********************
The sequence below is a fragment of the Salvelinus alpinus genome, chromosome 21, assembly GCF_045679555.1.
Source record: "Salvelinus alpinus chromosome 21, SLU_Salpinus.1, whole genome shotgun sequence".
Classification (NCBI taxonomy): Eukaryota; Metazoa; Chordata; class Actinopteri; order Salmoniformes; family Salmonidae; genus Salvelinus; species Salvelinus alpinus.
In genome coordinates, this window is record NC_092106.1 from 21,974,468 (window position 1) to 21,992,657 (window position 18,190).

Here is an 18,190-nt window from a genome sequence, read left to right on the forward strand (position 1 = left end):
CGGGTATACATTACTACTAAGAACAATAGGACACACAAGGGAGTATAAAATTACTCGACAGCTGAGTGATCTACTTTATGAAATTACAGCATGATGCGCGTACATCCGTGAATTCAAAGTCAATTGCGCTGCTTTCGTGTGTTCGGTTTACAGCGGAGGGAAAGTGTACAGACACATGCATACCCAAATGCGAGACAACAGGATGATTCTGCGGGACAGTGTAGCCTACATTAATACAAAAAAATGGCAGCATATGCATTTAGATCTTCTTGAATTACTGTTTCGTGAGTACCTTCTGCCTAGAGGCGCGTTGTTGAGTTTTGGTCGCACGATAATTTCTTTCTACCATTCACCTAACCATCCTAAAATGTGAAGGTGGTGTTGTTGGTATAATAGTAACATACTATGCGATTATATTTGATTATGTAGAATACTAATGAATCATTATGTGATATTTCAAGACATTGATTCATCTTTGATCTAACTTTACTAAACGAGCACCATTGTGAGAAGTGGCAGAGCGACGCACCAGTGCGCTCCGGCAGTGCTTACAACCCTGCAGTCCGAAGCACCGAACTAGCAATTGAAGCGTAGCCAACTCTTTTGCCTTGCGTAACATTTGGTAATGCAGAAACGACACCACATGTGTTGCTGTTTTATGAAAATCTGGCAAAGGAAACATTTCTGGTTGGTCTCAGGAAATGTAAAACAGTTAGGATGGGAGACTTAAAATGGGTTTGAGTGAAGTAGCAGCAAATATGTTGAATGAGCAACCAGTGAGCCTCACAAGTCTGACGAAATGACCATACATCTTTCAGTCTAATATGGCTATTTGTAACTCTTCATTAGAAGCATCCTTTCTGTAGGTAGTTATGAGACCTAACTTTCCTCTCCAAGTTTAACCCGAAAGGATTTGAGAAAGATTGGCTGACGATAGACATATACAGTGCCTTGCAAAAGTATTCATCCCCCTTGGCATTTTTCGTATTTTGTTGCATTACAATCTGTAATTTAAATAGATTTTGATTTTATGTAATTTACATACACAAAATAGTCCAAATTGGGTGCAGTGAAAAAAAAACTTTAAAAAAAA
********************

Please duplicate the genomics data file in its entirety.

The sequence below is a fragment of the Salvelinus alpinus genome, chromosome 21, assembly GCF_045679555.1.
Source record: "Salvelinus alpinus chromosome 21, SLU_Salpinus.1, whole genome shotgun sequence".
Classification (NCBI taxonomy): Eukaryota; Metazoa; Chordata; class Actinopteri; order Salmoniformes; family Salmonidae; genus Salvelinus; species Salvelinus alpinus.
In genome coordinates, this window is record NC_092106.1 from 21,974,468 (window position 1) to 21,992,657 (window position 18,190).

Here is an 18,190-nt window from a genome sequence, read left to right on the forward strand (position 1 = left end):
CGGGTATACATTACTACTAAGAACAATAGGACACACAAGGGAGTATAAAATTACTCGACAGCTGAGTGATCTACTTTATGAAATTACAGCATGATGCGCGTACATCCGTGAATTCAAAGTCAATTGCGCTGCTTTCGTGTGTTCGGTTTACAGCGGAGGGAAAGTGTACAGACACATGCATACCCAAATGCGAGACAACAGGATGATTCTGCGGGACAGTGTAGCCTACATTAATACAAAAAAATGGCAGCATATGCATTTAGATCTTCTTGAATTACTGTTTCGTGAGTACCTTCTGCCTAGAGGCGCGTTGTTGAGTTTTGGTCGCACGATAATTTCTTTCTACCATTCACCTAACCATCCTAAAATGTGAAGGTGGTGTTGTTGGTATAATAGTAACATACTATGCGATTATATTTGATTATGTAGAATACTAATGAATCATTATGTGATATTTCAAGACATTGATTCATCTTTGATCTAACTTTACTAAACGAGCACCATTGTGAGAAGTGGCAGAGCGACGCACCAGTGCGCTCCGGCAGTGCTTACAACCCTGCAGTCCGAAGCACCGAACTAGCAATTGAAGCGTAGCCAACTCTTTTGCCTTGCGTAACATTTGGTAATGCAGAAACGACACCACATGTGTTGCTGTTTTATGAAAATCTGGCAAAGGAAACATTTCTGGTTGGTCTCAGGAAATGTAAAACAGTTAGGATGGGAGACTTAAAATGGGTTTGAGTGAAGTAGCAGCAAATATGTTGAATGAGCAACCAGTGAGCCTCACAAGTCTGACGAAATGACCATACATCTTTCAGTCTAATATGGCTATTTGTAACTCTTCATTAGAAGCATCCTTTCTGTAGGTAGTTATGAGACCTAACTTTCCTCTCCAAGTTTAACCCGAAAGGATTTGAGAAAGATTGGCTGACGATAGACATATACAGTGCCTTGCAAAAGTATTCATCCCCCTTGGCATTTTTCGTATTTTGTTGCATTACAATCTGTAATTTAAATAGATTTTGATTTTATGTAATTTACATACACAAAATAGTCCAAATTGGGTGCAGTGAAAAAAAAACTTTAAAAAAAA